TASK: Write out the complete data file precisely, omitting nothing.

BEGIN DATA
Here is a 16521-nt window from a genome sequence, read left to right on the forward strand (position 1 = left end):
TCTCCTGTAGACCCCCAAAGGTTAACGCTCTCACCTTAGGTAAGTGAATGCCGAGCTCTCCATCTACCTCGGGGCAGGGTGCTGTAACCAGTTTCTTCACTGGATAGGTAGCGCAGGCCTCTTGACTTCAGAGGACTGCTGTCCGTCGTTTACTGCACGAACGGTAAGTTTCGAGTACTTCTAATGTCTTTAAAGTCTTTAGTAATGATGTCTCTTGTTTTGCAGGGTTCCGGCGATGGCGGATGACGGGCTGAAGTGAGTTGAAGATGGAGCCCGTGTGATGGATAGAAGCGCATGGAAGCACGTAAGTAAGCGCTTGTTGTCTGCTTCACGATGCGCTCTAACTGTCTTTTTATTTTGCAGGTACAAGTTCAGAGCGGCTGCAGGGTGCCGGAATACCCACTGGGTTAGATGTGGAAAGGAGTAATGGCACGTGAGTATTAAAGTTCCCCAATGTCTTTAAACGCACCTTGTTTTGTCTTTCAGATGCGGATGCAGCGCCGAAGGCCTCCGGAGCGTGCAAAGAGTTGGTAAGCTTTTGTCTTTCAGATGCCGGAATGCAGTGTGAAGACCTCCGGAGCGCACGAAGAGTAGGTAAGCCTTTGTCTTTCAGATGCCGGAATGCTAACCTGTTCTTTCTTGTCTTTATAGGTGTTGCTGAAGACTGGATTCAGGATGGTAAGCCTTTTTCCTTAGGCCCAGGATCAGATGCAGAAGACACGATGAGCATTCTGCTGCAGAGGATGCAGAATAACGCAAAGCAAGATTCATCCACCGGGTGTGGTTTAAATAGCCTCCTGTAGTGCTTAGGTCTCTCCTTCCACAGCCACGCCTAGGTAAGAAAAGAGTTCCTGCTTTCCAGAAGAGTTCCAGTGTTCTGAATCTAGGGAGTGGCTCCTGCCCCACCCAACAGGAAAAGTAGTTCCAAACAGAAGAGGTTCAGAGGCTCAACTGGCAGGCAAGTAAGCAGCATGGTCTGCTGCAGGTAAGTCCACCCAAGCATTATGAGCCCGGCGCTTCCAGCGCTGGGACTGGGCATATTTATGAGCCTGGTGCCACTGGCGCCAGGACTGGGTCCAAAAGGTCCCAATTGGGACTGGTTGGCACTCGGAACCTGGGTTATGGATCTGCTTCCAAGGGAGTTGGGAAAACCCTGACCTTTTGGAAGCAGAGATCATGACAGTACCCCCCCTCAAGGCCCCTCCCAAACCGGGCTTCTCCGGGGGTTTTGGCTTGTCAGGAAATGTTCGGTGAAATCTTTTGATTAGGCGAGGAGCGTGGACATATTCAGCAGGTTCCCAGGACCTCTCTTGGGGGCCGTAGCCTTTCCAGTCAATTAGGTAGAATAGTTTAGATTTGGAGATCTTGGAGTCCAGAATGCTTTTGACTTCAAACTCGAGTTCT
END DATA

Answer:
Here is a 16521-nt window from a genome sequence, read left to right on the forward strand (position 1 = left end):
TCTCCTGTAGACCCCCAAAGGTTAACGCTCTCACCTTAGGTAAGTGAATGCCGAGCTCTCCATCTACCTCGGGGCAGGGTGCTGTAACCAGTTTCTTCACTGGATAGGTAGCGCAGGCCTCTTGACTTCAGAGGACTGCTGTCCGTCGTTTACTGCACGAACGGTAAGTTTCGAGTACTTCTAATGTCTTTAAAGTCTTTAGTAATGATGTCTCTTGTTTTGCAGGGTTCCGGCGATGGCGGATGACGGGCTGAAGTGAGTTGAAGATGGAGCCCGTGTGATGGATAGAAGCGCATGGAAGCACGTAAGTAAGCGCTTGTTGTCTGCTTCACGATGCGCTCTAACTGTCTTTTTATTTTGCAGGTACAAGTTCAGAGCGGCTGCAGGGTGCCGGAATACCCACTGGGTTAGATGTGGAAAGGAGTAATGGCACGTGAGTATTAAAGTTCCCCAATGTCTTTAAACGCACCTTGTTTTGTCTTTCAGATGCGGATGCAGCGCCGAAGGCCTCCGGAGCGTGCAAAGAGTTGGTAAGCTTTTGTCTTTCAGATGCCGGAATGCAGTGTGAAGACCTCCGGAGCGCACGAAGAGTAGGTAAGCCTTTGTCTTTCAGATGCCGGAATGCTAACCTGTTCTTTCTTGTCTTTATAGGTGTTGCTGAAGACTGGATTCAGGATGGTAAGCCTTTTTCCTTAGGCCCAGGATCAGATGCAGAAGACACGATGAGCATTCTGCTGCAGAGGATGCAGAATAACGCAAAGCAAGATTCATCCACCGGGTGTGGTTTAAATAGCCTCCTGTAGTGCTTAGGTCTCTCCTTCCACAGCCACGCCTAGGTAAGAAAAGAGTTCCTGCTTTCCAGAAGAGTTCCAGTGTTCTGAATCTAGGGAGTGGCTCCTGCCCCACCCAACAGGAAAAGTAGTTCCAAACAGAAGAGGTTCAGAGGCTCAACTGGCAGGCAAGTAAGCAGCATGGTCTGCTGCAGGTAAGTCCACCCAAGCATTATGAGCCCGGCGCTTCCAGCGCTGGGACTGGGCATATTTATGAGCCTGGTGCCACTGGCGCCAGGACTGGGTCCAAAAGGTCCCAATTGGGACTGGTTGGCACTCGGAACCTGGGTTATGGATCTGCTTCCAAGGGAGTTGGGAAAACCCTGACCTTTTGGAAGCAGAGATCATGACAGTACCCCCCCTCAAGGCCCCTCCCAAACCGGGCTTCTCCGGGGGTTTTGGCTTGTCAGGAAATGTTCGGTGAAATCTTTTGATTAGGCGAGGAGCGTGGACATATTCAGCAGGTTCCCAGGACCTCTCTTGGGGGCCGTAGCCTTTCCAGTCAATTAGGTAGAATAGTTTAGATTTGGAGATCTTGGAGTCCAGAATGCTTTTGACTTCAAACTCGAGTTCT